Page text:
Look for an edge. Any edge. If the Eagles are right about Kenjon Barner, they've acquired a player who can be explosive in the return game and versatile out of the backfield.
The move to acquire Barner via a trade with Carolina late on Tuesday night makes for an interesting, down-to-the-wire scenario at several positions as the preseason gets down to the nitty gritty.
Chip Kelly knows all about Barner, having coached him at Oregon. Barner was a first-team All America there in his senior season of 2012, rushing for 1,767 yards and 21 touchdowns. Barner's transition to the NFL hasn't been easy. He was sidelined with an ankle injury for much of his rookie season after the Panthers made him a sixth-round draft pick, and Barner's preseason numbers are only 8 rushing yards on eight attempts.
But maybe returning to Kelly and the system -- or at least a version of the one used at Oregon -- will provide Barner with some confidence and success. He can return kickoffs and punts and he can move around the formation on the offensive side of the ball. Barner also potentially helps as a four-unit contributor on special teams.
The Eagles like very much what they have at running back, so Barner adds to the mix. He's added 15 pounds of muscle since his rookie season to have more production after contact. Can Barner win a roster spot? Maybe so. The Eagles are plenty banged up in the backfield. Chris Polk said that he will not play vs. the Steelers. Matthew Tucker and David Fluellen (Updated: Fluellen was released on Wednesday) are question marks for Thursday's game, so Barner could get a few touches.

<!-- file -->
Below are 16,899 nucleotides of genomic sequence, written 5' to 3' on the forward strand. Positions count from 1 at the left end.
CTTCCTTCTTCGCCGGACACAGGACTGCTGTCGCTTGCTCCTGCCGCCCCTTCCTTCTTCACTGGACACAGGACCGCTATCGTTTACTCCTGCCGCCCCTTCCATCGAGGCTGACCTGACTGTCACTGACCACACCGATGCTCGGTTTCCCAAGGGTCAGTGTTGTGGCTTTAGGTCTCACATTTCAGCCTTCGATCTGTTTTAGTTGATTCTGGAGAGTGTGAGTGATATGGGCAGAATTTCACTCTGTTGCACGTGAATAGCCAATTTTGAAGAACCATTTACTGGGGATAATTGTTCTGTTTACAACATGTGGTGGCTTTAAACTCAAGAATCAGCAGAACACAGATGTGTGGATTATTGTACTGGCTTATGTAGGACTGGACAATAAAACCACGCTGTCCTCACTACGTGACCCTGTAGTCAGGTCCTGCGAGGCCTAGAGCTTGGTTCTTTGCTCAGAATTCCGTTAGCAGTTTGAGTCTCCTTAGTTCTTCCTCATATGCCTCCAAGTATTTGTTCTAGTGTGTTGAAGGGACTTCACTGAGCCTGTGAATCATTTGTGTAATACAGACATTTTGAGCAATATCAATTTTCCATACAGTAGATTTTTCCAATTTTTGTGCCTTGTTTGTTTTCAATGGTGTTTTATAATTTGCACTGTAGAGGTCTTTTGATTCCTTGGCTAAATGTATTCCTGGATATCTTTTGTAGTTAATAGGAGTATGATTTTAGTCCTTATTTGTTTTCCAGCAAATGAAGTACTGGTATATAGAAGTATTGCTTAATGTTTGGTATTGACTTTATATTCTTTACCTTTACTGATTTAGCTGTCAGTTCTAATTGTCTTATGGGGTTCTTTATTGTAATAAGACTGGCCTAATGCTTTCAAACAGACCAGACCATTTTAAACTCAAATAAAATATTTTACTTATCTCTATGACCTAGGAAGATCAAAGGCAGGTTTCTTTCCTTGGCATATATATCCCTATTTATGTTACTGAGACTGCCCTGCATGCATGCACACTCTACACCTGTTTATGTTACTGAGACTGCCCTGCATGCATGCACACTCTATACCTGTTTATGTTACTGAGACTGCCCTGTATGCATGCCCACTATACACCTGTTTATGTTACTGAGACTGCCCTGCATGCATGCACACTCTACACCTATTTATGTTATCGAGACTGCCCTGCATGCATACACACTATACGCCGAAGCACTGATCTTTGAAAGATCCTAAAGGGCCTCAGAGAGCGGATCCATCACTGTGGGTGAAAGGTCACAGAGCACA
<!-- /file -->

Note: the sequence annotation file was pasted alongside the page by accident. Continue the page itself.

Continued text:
Another area for Barner to show what he can do is in the kick return game. The Eagles have Darren Sproles, yes, but how much will they use him on kickoffs and in the punt return game? Can Barner provide the explosiveness the Eagles are looking for on kicks?
For the cost of a conditional seventh-round draft pick in 2015 -- and the condition, reported by ESPN's Adam Schefter, is that the Eagles will lose a draft pick if Barner is on the team's 46-man active roster for at least four games in 2014 -- the Eagles have a two-game window during which they can take an extended look at Barner and see how he fits into this picture.
For players like Damaris Johnson and Henry Josey and so many others on the roster coming off good performances in preseason games, the reminder is that there is no such thing as a safety zone in the NFL. There is always going to be competition lurking.
Trading for Barner was the second move of the day for the Eagles, who earlier on Tuesday released linebacker Jason Phillips. Signed last year as an unrestricted free agent and viewed as a piece in the special teams puzzle, Phillips lost 2013 to a knee injury and didn't impress the coaching staff enough to stick. The Eagles have been outstanding on special teams through two preseason games, and they've got some young linebackers they want to take a long look at in the next two games, so Phillips was a casualty.
There is going to be a lot happening as the roster trims to 75 players on Tuesday and then 53 a week from Saturday. The goal of preseason is to put together the best 53 players, no matter how the players are acquired.
Barner has a chance to earn a spot, and he knows he'll have to hit the ground running very fast when he gets to town and puts on a uniform on Thursday night. There is no grace period here. It's time to show up and win a roster job, and for those already here, the task remains the same: Win every day and make tomorrow even better.
He was a star in college, but the NFL hasn't been as kind. Barner returns to a comfort zone, of sorts, as he steps back into an offensive system that served him so well. Is this the spark that he needs to launch his NFL career? We'll find out in the course of the next nine days as Barner gets his roster tryout with the Eagles.